Va. fire station named state landmark
Norfolk's original Fire Station No. 12, which was built in 1923, has met the historical criteria to receive the designation
NORFOLK, Va. — Shortly after World War I, Norfolk was expanding. The city in early 1923 had just annexed 30 square miles of land from surrounding Norfolk County and with the 30,000 additional residents it brought came renewed public safety concerns.
The land taken during the “great annexation" included military installations as well as rural areas transitioning to denser city suburbs, and city officials knew the increasing development required better police and fire protection.
So it was that Fire Station No. 12 came to be built at 1650 W. Little Creek Road, along with four others in the area. It’s one of two still standing and was recently added to the Virginia Landmarks Register, a symbolic designation marking its importance in city history. The station is now one of 65 such sites in Norfolk, along with the Wells and Attucks theaters, Elmwood Cemetery and USS Wisconsin.
“This firehouse is a great example of a building that’s retained its essential historic fabric and setting," said Randy Jones, spokesman for the state’s Department of Historic Resources. “And it’s been restored to look pretty much like it did in 1923.”
Razzo Properties LLC, which bought the building from the city last year and spent nearly half a million dollars restoring its facade, plans to make it into a restaurant.
The No. 12 two-story, brick firehouse was designed in the “American Foursquare” style with Craftsman features, according to its National Register of Historic Places registration form. It was common in that era for stations to be designed to blend in with surrounding houses in the neighborhood, Jones said.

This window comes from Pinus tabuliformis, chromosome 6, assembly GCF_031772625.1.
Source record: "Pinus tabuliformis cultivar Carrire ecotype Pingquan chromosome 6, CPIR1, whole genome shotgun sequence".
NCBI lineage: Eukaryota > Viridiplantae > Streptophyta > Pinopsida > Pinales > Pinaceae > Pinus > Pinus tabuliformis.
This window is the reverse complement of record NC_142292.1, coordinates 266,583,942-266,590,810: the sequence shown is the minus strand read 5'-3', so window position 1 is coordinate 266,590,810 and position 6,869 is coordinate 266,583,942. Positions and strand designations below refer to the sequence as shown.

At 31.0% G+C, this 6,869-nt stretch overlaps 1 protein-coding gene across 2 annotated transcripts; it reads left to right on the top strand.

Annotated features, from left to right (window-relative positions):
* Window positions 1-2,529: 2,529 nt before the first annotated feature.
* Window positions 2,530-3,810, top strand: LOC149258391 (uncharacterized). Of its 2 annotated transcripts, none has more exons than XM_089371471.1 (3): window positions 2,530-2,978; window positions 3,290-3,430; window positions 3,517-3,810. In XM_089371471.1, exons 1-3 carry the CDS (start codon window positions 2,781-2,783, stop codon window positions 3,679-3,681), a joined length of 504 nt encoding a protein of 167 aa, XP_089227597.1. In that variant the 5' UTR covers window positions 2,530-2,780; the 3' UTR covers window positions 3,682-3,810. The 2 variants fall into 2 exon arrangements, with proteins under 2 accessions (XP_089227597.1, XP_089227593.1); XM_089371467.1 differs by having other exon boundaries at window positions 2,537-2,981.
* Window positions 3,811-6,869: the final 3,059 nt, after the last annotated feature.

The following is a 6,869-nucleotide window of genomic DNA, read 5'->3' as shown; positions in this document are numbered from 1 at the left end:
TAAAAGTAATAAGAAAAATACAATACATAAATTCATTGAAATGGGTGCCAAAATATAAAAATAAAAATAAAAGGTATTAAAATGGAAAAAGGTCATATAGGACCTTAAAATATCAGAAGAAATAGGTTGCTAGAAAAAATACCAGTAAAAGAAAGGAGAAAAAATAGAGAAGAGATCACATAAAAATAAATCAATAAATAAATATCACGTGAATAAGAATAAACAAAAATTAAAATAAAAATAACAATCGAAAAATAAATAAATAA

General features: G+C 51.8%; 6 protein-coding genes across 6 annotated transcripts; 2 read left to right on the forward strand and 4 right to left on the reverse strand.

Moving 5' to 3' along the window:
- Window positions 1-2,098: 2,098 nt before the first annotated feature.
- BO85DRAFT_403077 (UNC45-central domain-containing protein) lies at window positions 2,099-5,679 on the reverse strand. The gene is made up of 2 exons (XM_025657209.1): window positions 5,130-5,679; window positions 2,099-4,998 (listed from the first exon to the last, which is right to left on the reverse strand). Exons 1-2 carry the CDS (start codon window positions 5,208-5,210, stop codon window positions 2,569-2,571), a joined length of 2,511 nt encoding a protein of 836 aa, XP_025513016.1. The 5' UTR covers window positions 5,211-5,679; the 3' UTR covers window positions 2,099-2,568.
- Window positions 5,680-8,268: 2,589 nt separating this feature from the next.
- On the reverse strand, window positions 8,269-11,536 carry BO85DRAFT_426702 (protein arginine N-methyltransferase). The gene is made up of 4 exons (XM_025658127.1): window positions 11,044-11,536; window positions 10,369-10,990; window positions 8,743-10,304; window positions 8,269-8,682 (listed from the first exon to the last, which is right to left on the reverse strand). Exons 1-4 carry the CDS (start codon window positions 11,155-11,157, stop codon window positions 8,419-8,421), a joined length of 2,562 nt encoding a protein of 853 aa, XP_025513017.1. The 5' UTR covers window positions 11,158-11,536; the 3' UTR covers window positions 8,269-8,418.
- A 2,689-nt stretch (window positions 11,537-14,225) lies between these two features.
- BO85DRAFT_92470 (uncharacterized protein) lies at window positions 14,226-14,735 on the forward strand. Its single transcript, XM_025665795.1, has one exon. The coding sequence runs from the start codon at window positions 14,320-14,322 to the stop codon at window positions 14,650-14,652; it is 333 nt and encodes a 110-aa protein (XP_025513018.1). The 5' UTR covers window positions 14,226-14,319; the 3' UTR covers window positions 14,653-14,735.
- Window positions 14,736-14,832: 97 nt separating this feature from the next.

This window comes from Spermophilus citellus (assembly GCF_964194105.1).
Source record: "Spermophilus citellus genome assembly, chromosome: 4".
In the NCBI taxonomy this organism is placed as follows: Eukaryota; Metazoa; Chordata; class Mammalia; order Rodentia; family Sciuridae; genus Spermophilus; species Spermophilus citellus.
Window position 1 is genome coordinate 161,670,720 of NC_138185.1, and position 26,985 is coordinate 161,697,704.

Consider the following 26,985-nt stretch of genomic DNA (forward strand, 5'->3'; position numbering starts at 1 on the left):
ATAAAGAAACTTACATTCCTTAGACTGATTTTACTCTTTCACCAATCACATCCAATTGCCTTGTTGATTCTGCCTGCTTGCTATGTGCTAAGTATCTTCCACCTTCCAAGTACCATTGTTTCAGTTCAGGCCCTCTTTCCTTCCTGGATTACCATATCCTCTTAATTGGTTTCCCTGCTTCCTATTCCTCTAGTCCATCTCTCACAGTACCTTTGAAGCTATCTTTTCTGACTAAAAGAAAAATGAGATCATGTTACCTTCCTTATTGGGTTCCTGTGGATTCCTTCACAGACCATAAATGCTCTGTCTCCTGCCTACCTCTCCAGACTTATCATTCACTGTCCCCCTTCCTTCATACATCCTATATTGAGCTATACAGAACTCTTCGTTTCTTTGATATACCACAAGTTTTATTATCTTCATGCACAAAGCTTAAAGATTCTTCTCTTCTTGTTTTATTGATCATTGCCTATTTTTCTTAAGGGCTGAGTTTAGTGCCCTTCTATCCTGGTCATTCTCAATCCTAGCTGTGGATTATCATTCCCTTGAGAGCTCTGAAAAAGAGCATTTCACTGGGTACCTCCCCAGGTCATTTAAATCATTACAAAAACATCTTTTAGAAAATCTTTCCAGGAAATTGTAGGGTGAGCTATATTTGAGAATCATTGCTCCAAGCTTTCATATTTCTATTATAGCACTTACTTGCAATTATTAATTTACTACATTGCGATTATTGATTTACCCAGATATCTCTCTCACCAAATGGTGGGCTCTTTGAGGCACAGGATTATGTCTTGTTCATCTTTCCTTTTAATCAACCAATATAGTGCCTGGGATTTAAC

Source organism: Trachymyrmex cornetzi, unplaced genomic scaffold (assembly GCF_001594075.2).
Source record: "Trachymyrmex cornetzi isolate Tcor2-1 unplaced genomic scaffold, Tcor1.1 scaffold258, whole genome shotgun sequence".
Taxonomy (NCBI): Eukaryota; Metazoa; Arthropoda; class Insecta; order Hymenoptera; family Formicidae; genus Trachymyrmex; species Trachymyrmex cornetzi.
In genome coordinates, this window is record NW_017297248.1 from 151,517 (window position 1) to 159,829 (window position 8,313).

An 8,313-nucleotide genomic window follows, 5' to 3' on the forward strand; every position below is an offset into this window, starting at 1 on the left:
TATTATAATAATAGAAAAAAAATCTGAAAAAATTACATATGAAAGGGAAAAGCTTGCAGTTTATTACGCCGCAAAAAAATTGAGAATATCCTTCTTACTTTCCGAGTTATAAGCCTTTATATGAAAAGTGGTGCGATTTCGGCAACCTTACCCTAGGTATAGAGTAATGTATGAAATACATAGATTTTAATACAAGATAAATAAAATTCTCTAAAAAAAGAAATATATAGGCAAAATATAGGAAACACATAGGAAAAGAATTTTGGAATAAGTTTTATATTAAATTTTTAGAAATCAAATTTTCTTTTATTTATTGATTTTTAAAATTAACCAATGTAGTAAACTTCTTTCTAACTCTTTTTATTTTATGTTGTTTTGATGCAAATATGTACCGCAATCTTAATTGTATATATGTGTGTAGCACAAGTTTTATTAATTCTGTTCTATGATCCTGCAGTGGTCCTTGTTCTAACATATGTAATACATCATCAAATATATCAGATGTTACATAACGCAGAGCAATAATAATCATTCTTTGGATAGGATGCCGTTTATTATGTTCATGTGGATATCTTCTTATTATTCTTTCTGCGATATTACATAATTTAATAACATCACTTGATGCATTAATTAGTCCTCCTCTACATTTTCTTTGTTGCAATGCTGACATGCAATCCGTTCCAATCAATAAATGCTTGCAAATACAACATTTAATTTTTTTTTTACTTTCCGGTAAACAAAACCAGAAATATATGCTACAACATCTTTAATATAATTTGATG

Surrounding communities included Titustown, “originally developed as a model residential suburb for middle- and working-class African Americans during the Jim Crow era,” according to the registration form. North was the U.S. Army Supply Base at Sewell’s Point that would become the Navy base.
Norfolk had established its first paid fire department in 1871, after more than a century of volunteer fire companies. By the Little Creek station’s commissioning in early 1924, the city had the latest firefighting technology, including an Ahrens-Fox Fire Engine, according to the application, as horse-drawn engines were retired.
Home to one of the first Red Cross First Aid Road Stations in 1936, the station’s crew became known for their first aid specialty. One time, a young girl brought in her injured dog, Whitey. The firemen “set his leg with splints and friction tape” and the dog became a station mascot, according to a 1941 Virginian-Pilot article.
The station can also be seen as a symbol of the many changes that came to Norfolk and the country over the 20th century, applicants wrote.
During World War II, as men were increasingly called upon to serve in the military, the fire ranks were dwindling, according to the registration form. Volunteers trained in firefighting as well as bombs, gases and explosives.
In the 1960s, Norfolk’s fire department started to integrate. Despite the Civil Rights Act of 1964, a black man wouldn’t be hired in the department until 1967, according to the application. Black firefighters were consistently discriminated against, and in the wake of several lawsuits, the city in 1978 filed a consent decree requiring 30% of all entry-level positions to be filled by black applicants and women.
The No. 12 fire station was used until 2018, when the city constructed a new one across the street. Its facade had been altered in 1957 and again in 1998 to accommodate larger fire engines, but its historic arches were restored by Razzo Properties this year.
It’s “a rare historic resource associated with the City of Norfolk’s early 20th-century growth patterns and the evolution of firefighting technology and safety standards,” applicants wrote.
Jones said the historic resources department has a review board that goes through nominated properties. Any that are added to the list must meet one of four criteria — in the station’s case, it was its association with a pattern of historical events. The landmark designation does not save a property from being sold or altered; its purpose is symbolic. The naming also allows property owners to pursue associated tax credits.
The station will now go on to be additionally considered for the National Register of Historic Places. Jones said a majority of Virginia landmarks make that list as well.
©2019 The Virginian-Pilot (Norfolk, Va.)